*. You do get some pretty good special effects as the troll hops around the bedroom, and the final battle with the cat works well too, especially considering the difficulty of working with cats. But in the end it’s a very simple story about the kid who sees a monster in her bedroom but her parents won’t believe her, etc.
*. If you stay for the credits you actually get to listen to a “Cat’s Eye” theme song. They did that sort of thing in the ’80s.
*. As usual there are a lot of insider winks at the King oeuvre, beginning with cameos by Cujo himself (a film also directed by Teague) and the demon car Christine. But despite an obvious attempt at being lighthearted, there’s nothing particularly funny about any of it. It all just contributes to the sense of a movie that’s meant as light entertainment. Apparently it did OK box office but much better on home video, which was its natural home.

Twilight Zone: The Movie (1983)

*. I wonder what went wrong. I’m not talking about the tragic accident that saw Vic Morrow, Myca Dinh Le, and Renee Shin-Yi Chen killed when a helicopter fell on them. That’s a case that’s been through the courts and we know what went wrong there. I mean, what went wrong with this movie? They had some good material, a big budget, and decent talent involved. Why doesn’t it work?
*. The big problem, as I see it, lies in what they did to the stories. Specifically, they seemed intent on providing a bunch of happy endings. Steven Spielberg’s “Kick the Can” episode is the most obvious instance, but it’s not the only one. The third story was actually going quite well until the Happy Ending fairy struck again. And the thing is, it isn’t just a happy ending. It’s a happy ending that directly reverses the ending of the original episode, where Anthony is wishing for snow that will kill the town’s crops and lead to famine. Here he’s bringing the desert to bloom. That’s not just a change, that’s a spit in the eye of the original. And for what?
*. The first story is the only original one (that is, not taken from the television series). This doesn’t make it any better. In fact, it’s a really clunky morality tale about a bigot getting his comeuppance. Where is the wit and the weirdness in that?

*. It’s also worth noting that the first episode was supposed to also have a happy ending, with Morrow’s character being redeemed by saving a pair of Vietnamese children whose village is being destroyed. That it didn’t end up that way was only the result of the helicopter accident.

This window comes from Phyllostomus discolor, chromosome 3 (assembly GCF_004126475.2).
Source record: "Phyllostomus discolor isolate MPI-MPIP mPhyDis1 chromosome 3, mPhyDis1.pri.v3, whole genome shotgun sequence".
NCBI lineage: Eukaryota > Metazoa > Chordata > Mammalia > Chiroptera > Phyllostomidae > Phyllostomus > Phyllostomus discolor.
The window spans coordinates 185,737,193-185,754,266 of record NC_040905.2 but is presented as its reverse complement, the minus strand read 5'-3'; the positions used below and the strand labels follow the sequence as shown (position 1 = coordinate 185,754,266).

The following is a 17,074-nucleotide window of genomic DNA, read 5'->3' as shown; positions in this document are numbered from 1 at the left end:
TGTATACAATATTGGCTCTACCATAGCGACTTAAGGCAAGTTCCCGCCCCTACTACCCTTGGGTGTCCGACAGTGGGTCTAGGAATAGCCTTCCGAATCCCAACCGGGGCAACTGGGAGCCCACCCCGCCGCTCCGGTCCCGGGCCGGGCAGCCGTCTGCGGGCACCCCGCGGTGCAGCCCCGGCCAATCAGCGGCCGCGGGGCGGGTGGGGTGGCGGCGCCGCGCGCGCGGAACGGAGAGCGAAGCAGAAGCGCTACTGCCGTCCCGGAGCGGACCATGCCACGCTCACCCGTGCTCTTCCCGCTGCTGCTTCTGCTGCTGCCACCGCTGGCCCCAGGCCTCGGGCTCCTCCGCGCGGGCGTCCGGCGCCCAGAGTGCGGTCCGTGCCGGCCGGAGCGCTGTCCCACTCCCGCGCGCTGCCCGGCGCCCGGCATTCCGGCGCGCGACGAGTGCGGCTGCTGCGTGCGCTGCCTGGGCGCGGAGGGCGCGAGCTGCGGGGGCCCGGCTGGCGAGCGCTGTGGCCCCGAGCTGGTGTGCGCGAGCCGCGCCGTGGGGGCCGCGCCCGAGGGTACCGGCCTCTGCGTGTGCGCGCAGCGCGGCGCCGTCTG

*. Credit Spielberg with at least being aware of the problem. Originally his story was to be the last one but I think he realized just how weak it was compared to Dante’s and Miller’s efforts and so demoted himself. Roger Ebert: “Spielberg, who produced the whole project, perhaps sensed that he and Landis had the weakest results, since he assembles the stories in an ascending order of excitement. Twilight Zone starts slow, almost grinds to a halt, and then has a fast comeback.”
*. The other problem with the stories is that there aren’t any twists or surprises. All of them play out just as you’d expect, or as less than you’d expect. The only nice touch was the reappearance of Dan Aykroyd at the end.

*. I think the critical consensus is nearly unanimous in finding the last two stories the strongest, and Miller’s “Nightmare at 20,000 Feet” the best overall. I’d agree with this, but I have to say that I’m not blown away by what Miller did. He took a great original and didn’t mess it up. John Lithgow almost takes things too far, but by this point in the movie I think we’re all ready for someone to start cutting loose. Still, watching this segment again recently I really didn’t find it as thrilling as I remembered. In fact, I’m not sure if the TV episode wasn’t better.
*. But maybe what went wrong really does go back to the helicopter accident. When something terrible like that happens, and it was the first of the episodes to film, it must have cast a pall over the rest of the production. I’m sure it affected Landis. Apparently Spielberg just wanted to wrap his episode up as quickly as possible and put the whole thing behind him. I’m sure it would have weighed on Dante and Miller too.
*. I guess it all might have seemed like a good idea at the time. But the direction they wanted to take it was all wrong, and in the event this was a movie built in the eclipse and rigged with curses dark.

Creepshow (1982)

*. The 1980s are calling! Check out Leslie Nielsen’s VHS library! Ted Danson’s leonine mane of hair! The world’s longest extensions cord — running all the way down to the beach just to plug that giant box of a TV in to! Oh, I remember the ’80s well. And I don’t miss them a bit!
*. For all of its dated corniness, however, I’m surprised at how well this movie has held up. It has, I think, a small cult following, and its air of gruesome silliness still works. In fact, given that movies in the twenty-first century have thus far been dominated by a comic-book/videogame aesthetic, it hasn’t missed a beat.
*. It wasn’t an original concept. British studios like Amicus and Hammer had already made anthology horror movies inspired by stories taken from Tales from the Crypt, The Vault of Horror, and other EC Comics. It was a natural fit between the two media, and I really like how the dissolves into and out of the pages of the comic book and the lurid colour scheme here plays this up.
*. Kim Newman: “The episodes tend to set up interesting situations, but fail to come up with the necessary funny/horrible punchlines.” I don’t agree with this. The punchlines seemed pretty good to me. The head-as-birthday cake? The eruption of cockroaches? And perhaps best of all, Leslie Nielsen’s triumphantly insane boast that he can hold his breath a long time? I thought these all struck the requisite note of ironic closure.

*. This shouldn’t be surprising, as both Romero and King have said they were raised on EC Comics and they’re both clearly in tune with the pulp spirit of the originals. I’m not sure Romero was a great director, but King does a great turn with the script here and I think it’s what mainly carries things along. He was at his peak as a writer in the ’80s, and the dialogue in particular is both naturalistic and dramatic in his best way.